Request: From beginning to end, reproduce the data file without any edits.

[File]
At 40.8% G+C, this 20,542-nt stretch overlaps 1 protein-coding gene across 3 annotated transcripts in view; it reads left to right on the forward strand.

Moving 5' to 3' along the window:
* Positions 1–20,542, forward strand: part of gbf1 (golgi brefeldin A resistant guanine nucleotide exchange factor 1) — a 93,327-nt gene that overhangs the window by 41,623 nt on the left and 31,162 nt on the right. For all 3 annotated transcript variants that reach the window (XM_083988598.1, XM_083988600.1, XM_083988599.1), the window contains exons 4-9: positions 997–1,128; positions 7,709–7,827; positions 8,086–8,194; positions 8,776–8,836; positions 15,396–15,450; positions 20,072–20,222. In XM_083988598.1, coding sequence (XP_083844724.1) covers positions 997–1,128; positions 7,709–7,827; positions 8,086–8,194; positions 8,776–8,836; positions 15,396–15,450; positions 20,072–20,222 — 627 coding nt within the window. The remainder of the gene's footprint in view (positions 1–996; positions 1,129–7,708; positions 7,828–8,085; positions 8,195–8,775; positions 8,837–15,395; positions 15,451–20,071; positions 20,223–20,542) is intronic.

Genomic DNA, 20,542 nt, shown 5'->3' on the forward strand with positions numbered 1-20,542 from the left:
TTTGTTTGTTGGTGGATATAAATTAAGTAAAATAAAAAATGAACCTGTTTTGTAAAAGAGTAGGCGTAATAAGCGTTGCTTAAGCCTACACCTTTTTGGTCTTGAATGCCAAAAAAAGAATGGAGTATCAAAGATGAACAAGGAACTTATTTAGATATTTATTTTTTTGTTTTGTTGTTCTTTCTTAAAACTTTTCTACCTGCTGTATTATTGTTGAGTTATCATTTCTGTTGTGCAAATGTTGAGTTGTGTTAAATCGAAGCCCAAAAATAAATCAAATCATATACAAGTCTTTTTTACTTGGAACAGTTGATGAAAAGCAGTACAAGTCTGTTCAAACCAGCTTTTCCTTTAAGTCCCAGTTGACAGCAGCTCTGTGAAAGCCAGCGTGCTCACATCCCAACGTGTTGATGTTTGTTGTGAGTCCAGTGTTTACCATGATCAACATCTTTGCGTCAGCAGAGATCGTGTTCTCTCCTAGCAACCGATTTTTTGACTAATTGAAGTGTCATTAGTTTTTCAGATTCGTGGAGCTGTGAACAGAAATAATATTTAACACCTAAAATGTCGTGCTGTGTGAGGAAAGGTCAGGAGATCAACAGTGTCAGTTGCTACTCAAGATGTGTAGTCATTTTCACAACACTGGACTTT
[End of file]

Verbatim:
At 40.8% G+C, this 20,542-nt stretch overlaps 1 protein-coding gene across 3 annotated transcripts in view; it reads left to right on the forward strand.

Moving 5' to 3' along the window:
* Positions 1–20,542, forward strand: part of gbf1 (golgi brefeldin A resistant guanine nucleotide exchange factor 1) — a 93,327-nt gene that overhangs the window by 41,623 nt on the left and 31,162 nt on the right. For all 3 annotated transcript variants that reach the window (XM_083988598.1, XM_083988600.1, XM_083988599.1), the window contains exons 4-9: positions 997–1,128; positions 7,709–7,827; positions 8,086–8,194; positions 8,776–8,836; positions 15,396–15,450; positions 20,072–20,222. In XM_083988598.1, coding sequence (XP_083844724.1) covers positions 997–1,128; positions 7,709–7,827; positions 8,086–8,194; positions 8,776–8,836; positions 15,396–15,450; positions 20,072–20,222 — 627 coding nt within the window. The remainder of the gene's footprint in view (positions 1–996; positions 1,129–7,708; positions 7,828–8,085; positions 8,195–8,775; positions 8,837–15,395; positions 15,451–20,071; positions 20,223–20,542) is intronic.

Genomic DNA, 20,542 nt, shown 5'->3' on the forward strand with positions numbered 1-20,542 from the left:
TTTGTTTGTTGGTGGATATAAATTAAGTAAAATAAAAAATGAACCTGTTTTGTAAAAGAGTAGGCGTAATAAGCGTTGCTTAAGCCTACACCTTTTTGGTCTTGAATGCCAAAAAAAGAATGGAGTATCAAAGATGAACAAGGAACTTATTTAGATATTTATTTTTTTGTTTTGTTGTTCTTTCTTAAAACTTTTCTACCTGCTGTATTATTGTTGAGTTATCATTTCTGTTGTGCAAATGTTGAGTTGTGTTAAATCGAAGCCCAAAAATAAATCAAATCATATACAAGTCTTTTTTACTTGGAACAGTTGATGAAAAGCAGTACAAGTCTGTTCAAACCAGCTTTTCCTTTAAGTCCCAGTTGACAGCAGCTCTGTGAAAGCCAGCGTGCTCACATCCCAACGTGTTGATGTTTGTTGTGAGTCCAGTGTTTACCATGATCAACATCTTTGCGTCAGCAGAGATCGTGTTCTCTCCTAGCAACCGATTTTTTGACTAATTGAAGTGTCATTAGTTTTTCAGATTCGTGGAGCTGTGAACAGAAATAATATTTAACACCTAAAATGTCGTGCTGTGTGAGGAAAGGTCAGGAGATCAACAGTGTCAGTTGCTACTCAAGATGTGTAGTCATTTTCACAACACTGGACTTT